In Windsor, the labor board issued a decision determining which employees in the Windsor Police Department comprised the bargaining unit and certifying a bargaining representative for that unit.Summary of this case from Afscme v. Town of Hamden
Unless a appeal from an administrative agency is authorized by statute, courts have no jurisdiction to entertain such a appeal. The defendant association petitioned the state labor relations board, under the provisions of a 1985 act ( 7-471), to investigate a alleged controversy with the plaintiff as to whether the deputy chief and the lieutenant of the Windsor police department should be included in a collective bargaining unit and to certify the name of the representative of the unit as designated or selected by the employees. No request was made to include the chief of police in the unit. After a hearing, the board found that a controversy over representation existed, and it determined that the collective bargaining unit would include all uniformed and investigatory employees of the plaintiff, excluding the chief of police and the deputy chief, and that a secret election should be conducted among the employees within the unit to determine their exclusive representative. The board's action was authorized by a provision ( 7-471) of the Municipal Employee Relations Act. The only provision in the act for appellate review is a section incorporating by reference the statute ( 31-109 [d]) which entitles an aggrieved person to appeal from a final order of the board adjudicating an alleged unfair labor practice prohibited by statute (7-740). The act was patterned after the National Labor Relations Act of 1935, which has been construed by the federal courts not to allow, in the ordinary case, a immediate direct appeal from a certification decision of the national board. The plaintiff alleged in its petition, drawn in the manner of an appeal, that it is aggrieved by the board's decision, and it claimed that the position of lieutenant should be excluded from the bargaining unit and that additional evidence should be permitted on this subject. Held: 1. The omission in the act of a appeal provision from certification proceedings must have been intentional when the act is considered in connection with the provisions of the older and related federal act and its construction by the federal courts that the omission was a intentional effort by Congress to postpone the delay necessary to judicial intervention until a representation election was held and the employer was required to do something predicated on the results of the election. 2. Since a town, as a creature of the state, cannot challenge the legality of legislation enacted by its creator and since due process is not infringed by the withholding from the courts a jurisdiction which they never possessed, the plaintiff's claim of unconstitutionality has no merit. 3. As the plaintiff's appeal was not from a final appealable order of the board, the court was justified in granting the board's motion to erase for want of jurisdiction.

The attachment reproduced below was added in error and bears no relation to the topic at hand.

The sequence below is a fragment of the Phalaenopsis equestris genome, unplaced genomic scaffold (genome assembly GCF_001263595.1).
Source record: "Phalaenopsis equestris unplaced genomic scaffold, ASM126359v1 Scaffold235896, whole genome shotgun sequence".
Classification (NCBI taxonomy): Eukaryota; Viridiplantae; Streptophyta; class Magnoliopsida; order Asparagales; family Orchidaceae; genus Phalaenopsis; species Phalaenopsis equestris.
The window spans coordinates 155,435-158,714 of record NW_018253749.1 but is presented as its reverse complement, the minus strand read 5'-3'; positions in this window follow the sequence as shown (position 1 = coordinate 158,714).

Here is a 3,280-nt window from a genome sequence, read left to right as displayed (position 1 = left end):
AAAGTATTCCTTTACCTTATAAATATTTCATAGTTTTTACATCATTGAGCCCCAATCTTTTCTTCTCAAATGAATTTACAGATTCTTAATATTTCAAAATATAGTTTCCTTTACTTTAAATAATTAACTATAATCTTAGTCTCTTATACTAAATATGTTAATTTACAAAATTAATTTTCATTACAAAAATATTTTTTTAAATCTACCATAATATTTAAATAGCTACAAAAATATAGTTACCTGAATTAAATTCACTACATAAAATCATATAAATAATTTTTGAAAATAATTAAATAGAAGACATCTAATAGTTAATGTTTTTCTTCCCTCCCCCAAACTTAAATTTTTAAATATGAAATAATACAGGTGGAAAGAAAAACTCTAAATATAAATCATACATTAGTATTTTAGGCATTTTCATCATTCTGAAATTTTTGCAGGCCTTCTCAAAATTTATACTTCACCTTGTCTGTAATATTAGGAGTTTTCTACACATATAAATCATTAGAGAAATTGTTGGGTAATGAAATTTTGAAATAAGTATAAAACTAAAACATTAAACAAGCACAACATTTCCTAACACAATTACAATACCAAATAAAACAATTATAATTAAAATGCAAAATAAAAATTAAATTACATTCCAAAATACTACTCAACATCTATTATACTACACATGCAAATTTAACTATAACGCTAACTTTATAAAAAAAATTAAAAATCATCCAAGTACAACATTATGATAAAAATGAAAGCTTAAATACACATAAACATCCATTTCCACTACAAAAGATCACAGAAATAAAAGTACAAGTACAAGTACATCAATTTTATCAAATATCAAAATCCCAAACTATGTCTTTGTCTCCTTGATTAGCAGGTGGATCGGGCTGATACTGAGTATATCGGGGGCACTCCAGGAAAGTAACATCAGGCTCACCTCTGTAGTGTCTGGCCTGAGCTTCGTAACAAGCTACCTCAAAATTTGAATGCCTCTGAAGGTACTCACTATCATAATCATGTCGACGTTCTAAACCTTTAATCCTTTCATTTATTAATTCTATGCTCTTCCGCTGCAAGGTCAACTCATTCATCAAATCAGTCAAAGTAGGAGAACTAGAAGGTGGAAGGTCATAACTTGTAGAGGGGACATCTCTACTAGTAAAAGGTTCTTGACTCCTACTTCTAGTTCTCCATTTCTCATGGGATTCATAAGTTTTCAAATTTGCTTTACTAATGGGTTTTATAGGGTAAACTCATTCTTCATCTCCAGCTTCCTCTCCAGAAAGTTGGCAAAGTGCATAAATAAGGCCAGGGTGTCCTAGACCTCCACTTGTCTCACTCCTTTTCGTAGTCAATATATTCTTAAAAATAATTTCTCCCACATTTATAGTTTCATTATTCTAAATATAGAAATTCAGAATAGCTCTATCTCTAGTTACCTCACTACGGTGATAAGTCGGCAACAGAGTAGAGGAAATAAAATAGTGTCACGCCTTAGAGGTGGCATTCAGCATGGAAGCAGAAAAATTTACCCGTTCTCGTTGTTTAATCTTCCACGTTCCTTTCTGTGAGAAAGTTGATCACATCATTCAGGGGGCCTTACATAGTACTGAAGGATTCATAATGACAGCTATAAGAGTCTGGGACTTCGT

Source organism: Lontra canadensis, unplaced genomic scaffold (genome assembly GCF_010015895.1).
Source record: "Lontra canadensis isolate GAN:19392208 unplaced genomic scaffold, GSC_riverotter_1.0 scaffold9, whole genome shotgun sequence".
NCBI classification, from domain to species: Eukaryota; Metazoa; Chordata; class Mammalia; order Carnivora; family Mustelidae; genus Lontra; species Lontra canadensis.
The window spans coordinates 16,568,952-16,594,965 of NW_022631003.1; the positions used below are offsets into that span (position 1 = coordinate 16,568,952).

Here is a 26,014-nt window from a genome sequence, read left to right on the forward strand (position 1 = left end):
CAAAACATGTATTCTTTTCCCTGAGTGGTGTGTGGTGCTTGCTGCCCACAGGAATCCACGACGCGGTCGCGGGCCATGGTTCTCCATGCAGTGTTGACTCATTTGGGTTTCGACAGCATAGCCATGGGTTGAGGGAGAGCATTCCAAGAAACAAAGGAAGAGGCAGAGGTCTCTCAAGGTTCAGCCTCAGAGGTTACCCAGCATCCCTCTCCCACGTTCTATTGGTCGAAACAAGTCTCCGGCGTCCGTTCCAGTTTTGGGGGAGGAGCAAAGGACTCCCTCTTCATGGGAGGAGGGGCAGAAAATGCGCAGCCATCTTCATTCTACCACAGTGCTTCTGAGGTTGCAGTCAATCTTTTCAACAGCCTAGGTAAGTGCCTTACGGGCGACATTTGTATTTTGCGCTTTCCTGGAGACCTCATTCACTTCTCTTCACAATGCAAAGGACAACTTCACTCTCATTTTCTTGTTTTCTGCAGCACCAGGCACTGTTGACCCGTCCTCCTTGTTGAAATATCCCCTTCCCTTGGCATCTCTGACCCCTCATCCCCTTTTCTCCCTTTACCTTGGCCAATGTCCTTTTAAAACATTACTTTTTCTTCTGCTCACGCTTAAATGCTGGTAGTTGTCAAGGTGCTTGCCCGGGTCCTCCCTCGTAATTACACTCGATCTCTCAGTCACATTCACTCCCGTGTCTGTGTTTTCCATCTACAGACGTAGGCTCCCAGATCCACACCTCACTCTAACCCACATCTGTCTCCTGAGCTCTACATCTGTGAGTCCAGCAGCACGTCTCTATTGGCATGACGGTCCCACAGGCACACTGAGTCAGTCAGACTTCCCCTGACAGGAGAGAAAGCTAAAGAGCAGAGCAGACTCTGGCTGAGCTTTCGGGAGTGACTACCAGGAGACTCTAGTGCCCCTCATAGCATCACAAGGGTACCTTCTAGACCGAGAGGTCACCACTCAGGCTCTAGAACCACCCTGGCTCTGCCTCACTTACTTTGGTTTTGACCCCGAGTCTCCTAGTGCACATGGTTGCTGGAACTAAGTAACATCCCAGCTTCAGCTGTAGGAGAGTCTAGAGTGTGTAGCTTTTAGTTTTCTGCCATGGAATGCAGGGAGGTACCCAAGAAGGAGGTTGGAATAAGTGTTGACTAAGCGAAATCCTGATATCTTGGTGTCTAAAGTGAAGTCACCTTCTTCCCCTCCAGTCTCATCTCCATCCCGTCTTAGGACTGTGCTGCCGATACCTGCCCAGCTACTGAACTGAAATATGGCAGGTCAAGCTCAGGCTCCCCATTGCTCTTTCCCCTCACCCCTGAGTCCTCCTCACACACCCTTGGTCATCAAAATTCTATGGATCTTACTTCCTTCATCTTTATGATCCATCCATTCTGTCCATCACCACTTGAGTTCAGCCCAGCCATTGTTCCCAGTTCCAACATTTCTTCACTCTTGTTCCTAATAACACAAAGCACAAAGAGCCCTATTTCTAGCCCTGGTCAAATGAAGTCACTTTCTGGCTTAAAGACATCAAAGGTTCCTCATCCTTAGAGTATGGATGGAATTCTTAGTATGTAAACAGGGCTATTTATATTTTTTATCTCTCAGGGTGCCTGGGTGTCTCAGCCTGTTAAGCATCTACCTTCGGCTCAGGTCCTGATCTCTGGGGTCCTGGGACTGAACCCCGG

Argued January 5, 1967
Decided February 21, 1967
Petition to review the decision of the state board of labor relations to include the lieutenant of the Windsor police department as a member of the defendant association bargaining unit, brought to the Superior Court in Hartford County, where a motion to erase was granted and judgment was rendered, Parskey, J., erasing the case from the docket, from which the plaintiff appealed to this court. No error.
Norman J. Bernstein, with whom was Warren P. Johnson, for the appellant (plaintiff)
Alphonse C. Jachimczyk, assistant attorney general, with whom, on the brief, was Harold M. Mulvey, attorney general, for the appellee (defendant).
This is an appeal from a judgment of the Superior Court erasing from its docket for lack of jurisdiction an appeal by the town of Windsor from a decision of the Connecticut state labor relations board, hereinafter referred to as the board.
The Windsor Police Department Employees Association, Inc., hereinafter referred to as the association, in August, 1965, petitioned the board, pursuant to 5 of the Municipal Employee Relations Act (Public Acts, Spec. Sess., Feb., 1965, No. 159 5 [General Statutes 7-471]), to investigate an alleged controversy over representation of the employees of the Windsor police department and to certify the name of the representative designated or selected by the employees. The controversy centered on conflicting claims as to whether the deputy chief and the lieutenant in the police department should be included in the bargaining unit. After a hearing, the board (1) found that a controversy over representation did exist, (2) determined that a unit appropriate for collective bargaining purposes would include all uniformed and investigatory employees, excluding the chief and deputy chief, and (3) directed that to determine the exclusive representative for collective bargaining a secret election should be conducted among the employees within that unit.
The town of Windsor filed a petition in the Superior Court, reciting the ruling of the board and claiming that it was aggrieved by the decision. By way of "relief in accordance with the applicable Connecticut General Statutes covering such Appeals," the town prayed "that the position of Lieutenant be excluded from the bargaining unit" and "that additional evidence be permitted on the question of the exclusion of the Lieutenant from the bargaining unit including evidence as to the desire of the present Lieutenant concerning this." The board, appearing specially, moved that the cause be erased for want of jurisdiction because the board's certification of the appropriate bargaining unit was not a final order from which an appeal may be taken. The motion was granted, judgment was rendered erasing the "action" from the docket, and the town of Windsor has appealed, assigning as error the granting of the motion to erase.